Extending beyond Tamares’ reading, perhaps this is why God calls Moshe back from Midian. God could have redeemed the Israelites without Moshe; Moshe had already rejected the Israelites in response to being rejected by them. But perhaps somehow Moshe’s transgressive act – to counter violence with violence – was the most another human being could do to change the nature of a people convinced of the violent dynamic of the master-slave dynamic. But it didn’t, and doesn’t, work. God would now have to intervene beyond human participation (the plagues). Moshe is called back to facilitate acts of divine violence to unlock the prison of servitude.

Moving back to Tamares, and here gesturing to Walter Benjamin’s thesis on divine violence, perhaps it is divine violence that invalidates human violence. Moshe fails through the trial of violence, enabling God to succeed by rejecting violence as a legitimate human response, by taking violence away from humans and placing it outside the purview of political affairs. For Kahane, Moshe’s act of violence inaugurates the true history of Israel as a conquering and violent nation. For Tamares, by contrast, the plagues offer a different covenantal model whereby God acts violently, if necessary, so that Israel does not.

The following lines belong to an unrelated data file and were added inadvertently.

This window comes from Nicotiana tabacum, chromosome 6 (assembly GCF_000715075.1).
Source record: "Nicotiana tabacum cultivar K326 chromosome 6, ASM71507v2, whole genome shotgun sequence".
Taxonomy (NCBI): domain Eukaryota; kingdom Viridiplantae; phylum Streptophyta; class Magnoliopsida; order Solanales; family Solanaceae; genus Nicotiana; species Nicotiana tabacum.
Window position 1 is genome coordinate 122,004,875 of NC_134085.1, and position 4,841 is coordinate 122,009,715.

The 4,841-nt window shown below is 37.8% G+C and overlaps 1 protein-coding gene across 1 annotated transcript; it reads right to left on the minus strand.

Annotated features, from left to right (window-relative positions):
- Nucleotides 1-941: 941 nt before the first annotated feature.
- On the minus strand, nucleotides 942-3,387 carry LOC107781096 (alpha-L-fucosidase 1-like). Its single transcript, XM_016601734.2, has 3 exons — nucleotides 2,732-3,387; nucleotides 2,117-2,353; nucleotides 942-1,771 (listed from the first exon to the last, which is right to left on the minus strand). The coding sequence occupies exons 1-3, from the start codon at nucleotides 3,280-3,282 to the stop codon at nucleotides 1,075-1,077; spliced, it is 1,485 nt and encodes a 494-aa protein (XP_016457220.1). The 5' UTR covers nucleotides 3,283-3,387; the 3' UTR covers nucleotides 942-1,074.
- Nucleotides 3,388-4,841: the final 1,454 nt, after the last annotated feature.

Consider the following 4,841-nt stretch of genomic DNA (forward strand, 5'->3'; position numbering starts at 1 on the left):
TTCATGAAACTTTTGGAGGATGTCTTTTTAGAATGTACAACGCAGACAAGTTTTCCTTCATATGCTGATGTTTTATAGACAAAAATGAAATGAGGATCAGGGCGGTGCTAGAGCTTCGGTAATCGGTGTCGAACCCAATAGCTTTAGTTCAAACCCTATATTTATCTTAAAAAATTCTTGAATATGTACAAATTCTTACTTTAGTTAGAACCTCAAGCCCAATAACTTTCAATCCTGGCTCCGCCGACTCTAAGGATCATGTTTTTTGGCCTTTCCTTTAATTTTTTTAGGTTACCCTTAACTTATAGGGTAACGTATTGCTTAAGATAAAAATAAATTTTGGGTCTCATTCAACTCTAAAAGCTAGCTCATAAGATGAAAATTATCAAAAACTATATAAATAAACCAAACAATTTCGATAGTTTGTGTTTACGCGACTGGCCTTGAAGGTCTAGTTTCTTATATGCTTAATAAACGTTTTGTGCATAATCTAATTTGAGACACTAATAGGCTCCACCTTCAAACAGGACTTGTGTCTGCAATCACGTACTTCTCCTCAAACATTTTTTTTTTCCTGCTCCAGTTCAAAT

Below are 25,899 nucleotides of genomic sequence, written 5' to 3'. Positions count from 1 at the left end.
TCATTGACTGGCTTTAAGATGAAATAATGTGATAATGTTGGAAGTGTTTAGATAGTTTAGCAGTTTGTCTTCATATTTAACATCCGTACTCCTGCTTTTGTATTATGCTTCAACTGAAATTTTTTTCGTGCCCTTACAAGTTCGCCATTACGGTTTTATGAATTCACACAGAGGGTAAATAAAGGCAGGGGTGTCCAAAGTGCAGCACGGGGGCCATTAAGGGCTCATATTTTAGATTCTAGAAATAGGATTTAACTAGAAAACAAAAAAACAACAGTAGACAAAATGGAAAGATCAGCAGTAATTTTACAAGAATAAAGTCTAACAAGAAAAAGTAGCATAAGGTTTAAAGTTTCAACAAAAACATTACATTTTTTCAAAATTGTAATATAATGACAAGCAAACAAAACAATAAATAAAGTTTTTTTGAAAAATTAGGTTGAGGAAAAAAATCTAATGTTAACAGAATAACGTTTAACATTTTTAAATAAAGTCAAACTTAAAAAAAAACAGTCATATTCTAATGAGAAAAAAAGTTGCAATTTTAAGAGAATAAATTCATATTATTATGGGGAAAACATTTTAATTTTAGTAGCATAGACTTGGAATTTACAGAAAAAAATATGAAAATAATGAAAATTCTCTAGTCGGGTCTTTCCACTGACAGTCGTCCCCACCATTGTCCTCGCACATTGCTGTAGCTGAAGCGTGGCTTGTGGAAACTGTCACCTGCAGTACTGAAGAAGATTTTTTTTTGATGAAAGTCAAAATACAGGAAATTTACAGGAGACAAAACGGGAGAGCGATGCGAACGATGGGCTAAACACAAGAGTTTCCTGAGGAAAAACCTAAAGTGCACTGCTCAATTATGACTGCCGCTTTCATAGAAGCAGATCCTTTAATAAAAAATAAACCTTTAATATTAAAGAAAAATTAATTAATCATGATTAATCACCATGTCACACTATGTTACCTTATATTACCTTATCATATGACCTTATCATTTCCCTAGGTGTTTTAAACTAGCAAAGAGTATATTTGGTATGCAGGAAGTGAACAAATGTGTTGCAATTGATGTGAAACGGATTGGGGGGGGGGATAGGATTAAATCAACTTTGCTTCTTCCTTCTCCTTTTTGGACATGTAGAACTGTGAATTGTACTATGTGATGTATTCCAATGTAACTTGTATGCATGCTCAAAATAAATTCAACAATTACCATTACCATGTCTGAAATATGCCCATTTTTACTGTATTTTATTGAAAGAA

Here Tamares gestures to his time (1905) two years after the Kishinev pogrom, the year of the first Russian revolution, and a year after Herzl’s sudden death. The Jews in Europe were beginning to seriously consider Zionism and in so doing, to enter the nationalist struggle, one that had already heralded serious violence that would increase exponentially in the coming decade. On the one hand, Jews in Europe had largely left their non-emancipated status to become members of European society. And yet, for Tamares, choosing nationalism meant choosing to engage in a project that almost always necessitates violence. States are brutal entities. They are violent actors and, worse for Tamares, they are violent actors that justify their violence. Like others with anarchistic inclinations, such as Abraham Yehuda Hen, Shmuel Alexandrov and Nathan Hofshi, Tamares was suspicious of states, national political struggles, and claims of land ownership. At about the same time, philosopher Hermann Cohen argued that states are legitimate forms of collective existence – except for Jews, precisely because Jews carry the messianic message that subverts the notion of a state. Cohen argues in his essay “The Messianic Idea,” (written in the 1890s; whether Tamares had read it, I do not know) that the prophets viewed the destruction of the “state” as a necessary part of Israel’s mission. Depoliticization is the germ-cell of Cohen’s messianic idea.